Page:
Abstract class

Steven D'Aprano steve at REMOVE-THIS-cybersource.com.au
Sun Sep 14 22:25:18 CEST 2008


On Sun, 14 Sep 2008 12:15:04 -0700, Gary Herron wrote:

> (If you wish to consider the base class "abstract", just agree with
> yourself to not instantiate it.)

That's certainly the most lightweight option.

 
> Please forget about Abstract Base Classes.  They have nothing to do with
> what you want, and are a *HUGE* overkill for your application.   They
> are not (yet) even part of standard Python, and are used primarily for a
> class implementor to guarantee  to a user of a class that it provides a
> specific interface.


You can implement a lightweight abstract base class in Python fairly 
easily, by adding two lines to the __init__ method of your base class.


class Base(object):
    def __init__(self):
        if self.__class__ is Base:
            raise NotImplementedError("Abstract base class")
    def method(self, *args):
        return len(args)  # or something useful


If you want to get fancy, you can define a custom exception instead of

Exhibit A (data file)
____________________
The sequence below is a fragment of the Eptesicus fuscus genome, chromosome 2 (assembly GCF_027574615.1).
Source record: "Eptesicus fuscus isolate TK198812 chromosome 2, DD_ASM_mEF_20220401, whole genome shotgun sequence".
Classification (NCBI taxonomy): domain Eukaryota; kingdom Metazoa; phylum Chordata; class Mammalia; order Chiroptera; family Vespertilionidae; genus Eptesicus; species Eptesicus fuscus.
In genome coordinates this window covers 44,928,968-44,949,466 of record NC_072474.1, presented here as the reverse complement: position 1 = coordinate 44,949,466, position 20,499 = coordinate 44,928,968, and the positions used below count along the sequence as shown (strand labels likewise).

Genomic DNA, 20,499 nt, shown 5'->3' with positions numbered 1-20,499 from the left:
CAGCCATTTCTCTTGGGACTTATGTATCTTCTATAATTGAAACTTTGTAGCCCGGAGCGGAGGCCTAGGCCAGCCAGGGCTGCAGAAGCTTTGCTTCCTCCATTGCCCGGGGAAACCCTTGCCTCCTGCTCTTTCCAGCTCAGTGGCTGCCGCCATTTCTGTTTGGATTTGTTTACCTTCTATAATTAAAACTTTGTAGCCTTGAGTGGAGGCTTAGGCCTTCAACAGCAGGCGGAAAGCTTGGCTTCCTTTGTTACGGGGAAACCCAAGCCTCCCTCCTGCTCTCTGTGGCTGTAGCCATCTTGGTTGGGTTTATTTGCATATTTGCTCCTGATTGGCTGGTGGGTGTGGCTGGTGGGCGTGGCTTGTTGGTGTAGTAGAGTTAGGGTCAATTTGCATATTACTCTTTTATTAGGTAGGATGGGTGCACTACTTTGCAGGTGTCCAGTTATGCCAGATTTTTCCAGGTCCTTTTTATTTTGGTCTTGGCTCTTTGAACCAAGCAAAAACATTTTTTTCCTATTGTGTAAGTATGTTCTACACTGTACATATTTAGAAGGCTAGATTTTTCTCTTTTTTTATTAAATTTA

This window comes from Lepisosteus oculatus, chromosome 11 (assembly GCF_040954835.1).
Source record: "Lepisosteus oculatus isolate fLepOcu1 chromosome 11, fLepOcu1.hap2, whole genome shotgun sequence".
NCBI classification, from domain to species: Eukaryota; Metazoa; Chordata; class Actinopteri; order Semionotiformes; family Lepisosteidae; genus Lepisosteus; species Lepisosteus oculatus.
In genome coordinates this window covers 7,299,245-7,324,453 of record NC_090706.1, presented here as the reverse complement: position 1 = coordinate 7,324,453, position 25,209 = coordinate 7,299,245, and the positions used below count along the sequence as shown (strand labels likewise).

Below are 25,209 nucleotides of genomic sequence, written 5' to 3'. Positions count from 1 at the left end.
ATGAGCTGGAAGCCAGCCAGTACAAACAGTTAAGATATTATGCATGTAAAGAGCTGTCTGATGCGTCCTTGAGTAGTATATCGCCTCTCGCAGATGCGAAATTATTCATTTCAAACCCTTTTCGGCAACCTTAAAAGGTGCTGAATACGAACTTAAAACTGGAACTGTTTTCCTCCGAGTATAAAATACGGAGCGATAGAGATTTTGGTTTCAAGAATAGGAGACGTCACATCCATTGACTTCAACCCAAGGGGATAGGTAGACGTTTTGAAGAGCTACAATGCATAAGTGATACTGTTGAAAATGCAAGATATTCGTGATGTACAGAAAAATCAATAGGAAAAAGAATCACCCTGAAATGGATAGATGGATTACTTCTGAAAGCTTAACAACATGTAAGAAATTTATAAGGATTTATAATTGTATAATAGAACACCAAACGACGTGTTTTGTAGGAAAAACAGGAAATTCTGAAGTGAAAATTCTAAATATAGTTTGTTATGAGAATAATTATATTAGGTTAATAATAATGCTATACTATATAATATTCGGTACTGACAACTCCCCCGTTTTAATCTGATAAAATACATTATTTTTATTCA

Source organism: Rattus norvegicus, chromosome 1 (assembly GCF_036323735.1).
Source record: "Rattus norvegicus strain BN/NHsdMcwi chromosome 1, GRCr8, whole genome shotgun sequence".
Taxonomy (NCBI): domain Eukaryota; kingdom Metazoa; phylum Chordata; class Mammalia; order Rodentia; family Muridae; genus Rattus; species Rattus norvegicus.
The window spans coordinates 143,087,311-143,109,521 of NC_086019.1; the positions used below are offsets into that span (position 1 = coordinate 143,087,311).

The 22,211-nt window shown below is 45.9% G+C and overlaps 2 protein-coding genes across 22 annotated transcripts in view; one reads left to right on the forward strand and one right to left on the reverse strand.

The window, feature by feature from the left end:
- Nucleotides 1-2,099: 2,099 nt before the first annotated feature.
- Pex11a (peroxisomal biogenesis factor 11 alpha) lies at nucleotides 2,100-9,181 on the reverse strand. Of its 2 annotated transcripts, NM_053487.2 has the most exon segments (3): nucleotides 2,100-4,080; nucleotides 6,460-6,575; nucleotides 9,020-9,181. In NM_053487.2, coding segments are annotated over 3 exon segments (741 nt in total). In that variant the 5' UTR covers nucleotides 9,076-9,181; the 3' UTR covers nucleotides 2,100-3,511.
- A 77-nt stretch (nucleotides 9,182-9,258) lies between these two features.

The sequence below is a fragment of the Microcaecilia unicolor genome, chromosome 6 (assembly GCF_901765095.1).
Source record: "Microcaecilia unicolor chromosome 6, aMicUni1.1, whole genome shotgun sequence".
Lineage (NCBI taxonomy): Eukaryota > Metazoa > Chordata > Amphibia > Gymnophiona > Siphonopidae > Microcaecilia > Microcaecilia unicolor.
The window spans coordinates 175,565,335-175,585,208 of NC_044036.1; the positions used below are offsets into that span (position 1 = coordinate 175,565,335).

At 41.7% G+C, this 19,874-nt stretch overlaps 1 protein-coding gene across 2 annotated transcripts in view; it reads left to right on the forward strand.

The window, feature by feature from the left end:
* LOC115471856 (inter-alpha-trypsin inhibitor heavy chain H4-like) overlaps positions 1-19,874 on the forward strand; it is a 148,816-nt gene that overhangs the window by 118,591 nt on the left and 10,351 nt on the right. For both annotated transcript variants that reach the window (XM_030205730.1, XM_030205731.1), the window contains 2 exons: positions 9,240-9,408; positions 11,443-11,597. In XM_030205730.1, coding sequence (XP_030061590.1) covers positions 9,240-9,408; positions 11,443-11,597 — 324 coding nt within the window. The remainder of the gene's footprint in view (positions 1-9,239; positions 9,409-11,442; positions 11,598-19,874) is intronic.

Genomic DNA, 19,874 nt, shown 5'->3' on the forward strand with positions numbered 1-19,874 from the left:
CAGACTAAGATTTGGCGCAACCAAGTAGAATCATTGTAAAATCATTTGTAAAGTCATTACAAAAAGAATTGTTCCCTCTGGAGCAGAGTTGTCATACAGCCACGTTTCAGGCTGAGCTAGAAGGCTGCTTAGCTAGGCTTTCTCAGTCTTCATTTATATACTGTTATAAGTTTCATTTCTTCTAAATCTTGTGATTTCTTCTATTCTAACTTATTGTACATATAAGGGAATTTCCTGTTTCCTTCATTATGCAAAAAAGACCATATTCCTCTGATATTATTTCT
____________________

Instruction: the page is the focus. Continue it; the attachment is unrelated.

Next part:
using NotImplementedError. And that's about all you need. You can get 
more complicated if you want, but why bother?

If I may be excused a slight digression, I don't get the "abstract" part 
of ABCs. The prohibition against instantiating them just seems very 
artificial, I don't see what benefit it gets you. Wikipedia says:

"The fact that many languages disallow instantiation of abstract types 
(and force subtypes to implement all needed functionality) further 
ensures program correctness."

http://en.wikipedia.org/wiki/Abstract_base_class

but I don't see how that follows (except possibly in very special cases). 
Given that the set of instances of class B is empty, how does that help 
you know that B.method is correct?



-- 
Steven



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